PHOENIX (AP) — Arizona election officials say a ballot initiative seeking increased transparency for money in politics has fallen short of the number of signatures needed to be on the November ballot.
The Secretary of State’s office on Tuesday said the Outlaw Dirty Money initiative didn’t meet the threshold of nearly 226,000 valid signatures.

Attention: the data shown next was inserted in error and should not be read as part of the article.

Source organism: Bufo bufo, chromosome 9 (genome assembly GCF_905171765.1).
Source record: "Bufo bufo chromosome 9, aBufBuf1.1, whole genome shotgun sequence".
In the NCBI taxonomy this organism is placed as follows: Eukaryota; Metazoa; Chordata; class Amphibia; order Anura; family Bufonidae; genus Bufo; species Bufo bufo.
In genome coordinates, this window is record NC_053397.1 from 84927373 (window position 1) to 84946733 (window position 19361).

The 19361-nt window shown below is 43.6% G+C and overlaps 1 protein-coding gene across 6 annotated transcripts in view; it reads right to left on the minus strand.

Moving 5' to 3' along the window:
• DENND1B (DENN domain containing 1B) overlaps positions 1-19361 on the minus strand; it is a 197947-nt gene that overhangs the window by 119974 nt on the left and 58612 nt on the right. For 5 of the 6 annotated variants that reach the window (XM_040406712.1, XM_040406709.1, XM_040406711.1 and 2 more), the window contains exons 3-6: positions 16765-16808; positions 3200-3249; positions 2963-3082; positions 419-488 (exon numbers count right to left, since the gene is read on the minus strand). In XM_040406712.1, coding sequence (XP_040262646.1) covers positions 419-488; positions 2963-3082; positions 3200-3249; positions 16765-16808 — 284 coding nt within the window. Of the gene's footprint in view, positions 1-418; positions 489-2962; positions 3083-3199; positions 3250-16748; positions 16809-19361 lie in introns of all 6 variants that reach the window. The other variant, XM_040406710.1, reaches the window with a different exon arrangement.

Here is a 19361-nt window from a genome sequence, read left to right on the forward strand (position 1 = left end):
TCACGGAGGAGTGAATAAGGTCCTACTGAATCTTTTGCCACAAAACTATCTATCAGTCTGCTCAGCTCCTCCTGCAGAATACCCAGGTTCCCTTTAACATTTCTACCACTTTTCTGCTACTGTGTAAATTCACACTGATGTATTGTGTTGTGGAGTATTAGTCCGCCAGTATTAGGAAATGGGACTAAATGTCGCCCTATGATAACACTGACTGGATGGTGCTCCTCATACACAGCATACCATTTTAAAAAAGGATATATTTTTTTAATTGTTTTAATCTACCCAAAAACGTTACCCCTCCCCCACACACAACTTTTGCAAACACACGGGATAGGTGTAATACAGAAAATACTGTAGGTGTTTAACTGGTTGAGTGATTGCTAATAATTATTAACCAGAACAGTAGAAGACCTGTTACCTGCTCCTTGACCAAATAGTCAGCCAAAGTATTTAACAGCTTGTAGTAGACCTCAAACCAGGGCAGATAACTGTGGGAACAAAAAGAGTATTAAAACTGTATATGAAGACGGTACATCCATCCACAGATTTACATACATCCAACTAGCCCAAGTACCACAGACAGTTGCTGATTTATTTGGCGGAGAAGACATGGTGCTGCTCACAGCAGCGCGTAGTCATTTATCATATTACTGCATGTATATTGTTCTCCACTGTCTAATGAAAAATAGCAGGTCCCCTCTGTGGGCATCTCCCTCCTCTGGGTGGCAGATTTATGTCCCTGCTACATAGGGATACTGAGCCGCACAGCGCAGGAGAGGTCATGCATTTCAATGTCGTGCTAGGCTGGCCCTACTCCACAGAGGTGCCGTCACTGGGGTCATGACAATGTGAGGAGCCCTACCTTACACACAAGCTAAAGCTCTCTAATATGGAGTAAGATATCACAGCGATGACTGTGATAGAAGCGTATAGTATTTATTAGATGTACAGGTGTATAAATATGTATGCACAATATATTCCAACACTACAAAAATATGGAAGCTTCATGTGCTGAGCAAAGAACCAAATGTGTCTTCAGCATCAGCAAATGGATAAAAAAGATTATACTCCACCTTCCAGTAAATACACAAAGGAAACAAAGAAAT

Outlaw Dirty Money backers say they’re working with county recorders to update reviews of a sample batch of signatures. That process determines how many signatures overall are considered valid.
Whether the initiative makes it to the ballot may come down to the courts. Organizers filed a lawsuit after elections officials found thousands of signatures were invalid, hoping to get some restored. Other challenges from opponents seek to toss out more signatures.